The cloud-computing arm of Huawei, Huawei Cloud, has unveiled a new Singapore region, planned to be one of the largest outside of its home turf, China.
The move will significantly expand the vendor’s full-stack cloud platform and artificial intelligence (AI) capabilities across the Asia Pacific (APAC) region.
In particular, its AI capabilities are scheduled to be built in the Singapore region, in a boost to the city-state’s reputation as a global technology hub.
Huawei will also provide 24/7 technical support and service assurance to its cloud customers in the government, the Internet, and the financial industry, as well as large local enterprises.
“Huawei Cloud is proud to strategically invest in the Singapore region, expanding our presence across Asia Pacific with the support of local and global ICT ecosystem partners,” said Roben Wang, president of Huawei Cloud Asia Pacific region.
“We look forward to providing stable, secure, and scalable cloud platform for both local as well as Chinese-funded enterprises with overseas expansion plans.
“These cloud services, which offer low latency and high cost-efficiency, will leverage the high-performance chips, servers, storage and network equipment that Huawei has developed, as well as the high-speed networks we have constructed with carriers in Asia Pacific."
In its role as a leading international financial hub, Singapore is a key services and shipping centre in Asia, and an important member of both the Association of Southeast Asian Nations (ASEAN) and Asia-Pacific Economic Cooperation (APEC).
It is also a strategic hub for Chinese-funded enterprises expanding overseas and for overseas enterprises entering the Asia Pacific.
Singapore has invested heavily in its infrastructure, attracting providers such as Google, Amazon Web Services (AWS) and Facebook to invest significant capital into building out their data centre operations in the country.
Furthermore, the government envisions Singapore as a leading globally player in AI research and development, investing significantly in the field.
In 2018, Singapore-based Marvelstone Group launched what it describes as the world’s largest AI hub in Singapore’s central business district, positioning Singapore as a global leader in AI, which aims to incubate 100 start-ups every year.
Alibaba too, launched one of its global AI research facilities in Singapore in 2018, in partnership with Nanyang Technological University (NTU), involving 50 researcher from both organisations, as part of a five-year partnership.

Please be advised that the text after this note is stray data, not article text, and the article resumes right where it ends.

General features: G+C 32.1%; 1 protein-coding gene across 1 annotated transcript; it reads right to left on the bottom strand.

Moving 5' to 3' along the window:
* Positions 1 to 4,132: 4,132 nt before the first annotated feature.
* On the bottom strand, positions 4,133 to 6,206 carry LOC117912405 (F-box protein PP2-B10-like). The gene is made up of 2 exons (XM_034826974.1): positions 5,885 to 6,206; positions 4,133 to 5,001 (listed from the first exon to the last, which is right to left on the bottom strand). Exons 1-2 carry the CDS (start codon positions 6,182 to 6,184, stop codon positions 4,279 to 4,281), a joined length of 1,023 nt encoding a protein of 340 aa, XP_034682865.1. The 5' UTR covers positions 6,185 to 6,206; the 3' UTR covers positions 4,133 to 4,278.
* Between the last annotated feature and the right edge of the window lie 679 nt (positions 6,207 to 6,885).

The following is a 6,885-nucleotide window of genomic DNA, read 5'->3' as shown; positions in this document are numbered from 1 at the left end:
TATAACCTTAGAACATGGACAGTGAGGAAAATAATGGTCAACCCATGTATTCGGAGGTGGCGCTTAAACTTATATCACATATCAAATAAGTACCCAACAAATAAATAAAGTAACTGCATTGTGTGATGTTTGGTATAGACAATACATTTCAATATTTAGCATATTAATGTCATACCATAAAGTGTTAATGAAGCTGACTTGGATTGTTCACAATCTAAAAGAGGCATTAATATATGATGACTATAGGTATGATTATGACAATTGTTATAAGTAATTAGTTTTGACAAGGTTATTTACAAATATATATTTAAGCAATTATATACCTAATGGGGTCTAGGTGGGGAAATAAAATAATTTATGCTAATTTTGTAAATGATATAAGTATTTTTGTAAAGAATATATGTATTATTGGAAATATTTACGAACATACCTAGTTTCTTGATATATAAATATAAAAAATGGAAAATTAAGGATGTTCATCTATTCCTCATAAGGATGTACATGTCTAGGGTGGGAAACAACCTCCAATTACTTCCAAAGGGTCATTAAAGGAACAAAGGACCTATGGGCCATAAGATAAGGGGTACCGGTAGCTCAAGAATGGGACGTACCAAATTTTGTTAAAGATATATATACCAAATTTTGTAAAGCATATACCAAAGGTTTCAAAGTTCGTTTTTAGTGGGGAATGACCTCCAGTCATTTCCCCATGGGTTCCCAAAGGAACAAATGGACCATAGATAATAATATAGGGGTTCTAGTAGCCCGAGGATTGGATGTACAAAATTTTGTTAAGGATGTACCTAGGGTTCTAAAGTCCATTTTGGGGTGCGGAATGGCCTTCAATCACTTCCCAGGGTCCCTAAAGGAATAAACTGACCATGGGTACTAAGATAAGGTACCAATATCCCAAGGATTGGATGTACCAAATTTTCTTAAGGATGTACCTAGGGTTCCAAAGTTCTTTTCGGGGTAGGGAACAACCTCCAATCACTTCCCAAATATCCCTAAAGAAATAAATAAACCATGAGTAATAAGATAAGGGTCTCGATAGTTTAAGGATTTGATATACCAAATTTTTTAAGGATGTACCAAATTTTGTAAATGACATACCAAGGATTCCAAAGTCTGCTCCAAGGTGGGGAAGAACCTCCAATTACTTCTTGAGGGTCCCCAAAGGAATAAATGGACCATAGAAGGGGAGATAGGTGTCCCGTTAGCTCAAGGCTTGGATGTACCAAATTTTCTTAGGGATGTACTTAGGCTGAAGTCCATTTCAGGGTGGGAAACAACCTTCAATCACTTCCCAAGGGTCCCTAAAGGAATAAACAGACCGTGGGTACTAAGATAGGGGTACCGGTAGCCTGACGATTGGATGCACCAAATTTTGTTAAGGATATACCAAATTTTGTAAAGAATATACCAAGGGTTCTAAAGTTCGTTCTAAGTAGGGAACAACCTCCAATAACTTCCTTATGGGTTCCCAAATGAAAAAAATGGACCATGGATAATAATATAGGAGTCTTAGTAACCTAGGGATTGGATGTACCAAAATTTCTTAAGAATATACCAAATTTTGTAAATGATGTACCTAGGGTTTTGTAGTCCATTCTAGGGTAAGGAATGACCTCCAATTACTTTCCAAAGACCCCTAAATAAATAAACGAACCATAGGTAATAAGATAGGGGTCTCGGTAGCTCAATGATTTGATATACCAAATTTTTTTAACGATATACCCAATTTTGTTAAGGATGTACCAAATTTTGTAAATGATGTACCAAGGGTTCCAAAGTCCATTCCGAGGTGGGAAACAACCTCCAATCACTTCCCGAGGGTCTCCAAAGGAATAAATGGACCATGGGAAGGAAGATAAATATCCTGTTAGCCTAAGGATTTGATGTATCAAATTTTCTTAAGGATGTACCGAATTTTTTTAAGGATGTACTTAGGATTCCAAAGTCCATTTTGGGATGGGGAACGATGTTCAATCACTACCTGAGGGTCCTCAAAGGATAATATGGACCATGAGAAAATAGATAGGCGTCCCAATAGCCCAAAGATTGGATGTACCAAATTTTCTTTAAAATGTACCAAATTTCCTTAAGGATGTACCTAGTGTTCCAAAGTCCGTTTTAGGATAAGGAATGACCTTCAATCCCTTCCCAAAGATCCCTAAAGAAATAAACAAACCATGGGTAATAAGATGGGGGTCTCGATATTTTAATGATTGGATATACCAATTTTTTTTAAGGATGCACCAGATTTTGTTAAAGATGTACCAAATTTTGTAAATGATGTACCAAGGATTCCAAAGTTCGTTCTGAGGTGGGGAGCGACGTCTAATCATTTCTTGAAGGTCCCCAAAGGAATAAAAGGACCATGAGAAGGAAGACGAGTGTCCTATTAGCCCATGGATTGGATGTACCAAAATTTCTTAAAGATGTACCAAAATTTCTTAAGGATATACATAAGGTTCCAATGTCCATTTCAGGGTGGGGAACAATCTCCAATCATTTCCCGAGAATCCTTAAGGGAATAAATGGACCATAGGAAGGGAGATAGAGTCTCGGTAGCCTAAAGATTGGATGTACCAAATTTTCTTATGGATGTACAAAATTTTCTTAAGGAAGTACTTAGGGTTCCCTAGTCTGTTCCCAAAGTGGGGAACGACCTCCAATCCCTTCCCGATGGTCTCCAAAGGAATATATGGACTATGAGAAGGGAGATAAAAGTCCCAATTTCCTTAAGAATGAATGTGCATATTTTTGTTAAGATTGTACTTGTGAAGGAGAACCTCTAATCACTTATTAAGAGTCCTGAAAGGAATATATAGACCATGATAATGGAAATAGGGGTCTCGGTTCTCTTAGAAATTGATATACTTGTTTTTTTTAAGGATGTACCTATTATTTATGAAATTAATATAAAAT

Not to be out done, the Singapore government pledged $150 million to industry research as part of a new dedicated data science consortium.
In light of this, Huawei too, with the launch of their cloud business in Singapore, will leverage Singapore’s AI-hub status to its advantage, building out the firm’s AI capabilities.
Furthermore, these AI capabilities will implement Huawei Cloud's technical solutions and innovations, serving start-ups and major industries in the APAC, and promoting the development of an affordable, effective, reliable, and inclusive AI, the firm has stated.
“Huawei has established a longstanding presence in the Asia Pacific region and has become part of the local ecosystems,” said Jeffery Liu, president, huawei South Pacific region. “In recent years, many governments in the Asia Pacific region have announced their digital transformation strategies.
"We are ready to help local governments and enterprises implement their digital transformation strategies through exciting new technologies such as cloud computing and AI.
“In addition, Huawei Cloud will launch a skill training and recruitment plan for the Asia Pacific region, providing more employment opportunities and professional training programs for talent.
Alongside the Chinese mainland, Europe, and Latin America regions, Huawei Cloud had unveiled regions in Hong Kong, Russia, Thailand, and South Africa in 2018.
By the end of 2018, 40 availability zones had been opened in 23 geographic regions, providing the firm’s cloud services to users.
Huawei is currently involved in political wranglings between the US and China, with the former accusing the firm of aiding China’s spy efforts, so far without evidence backing up such claims.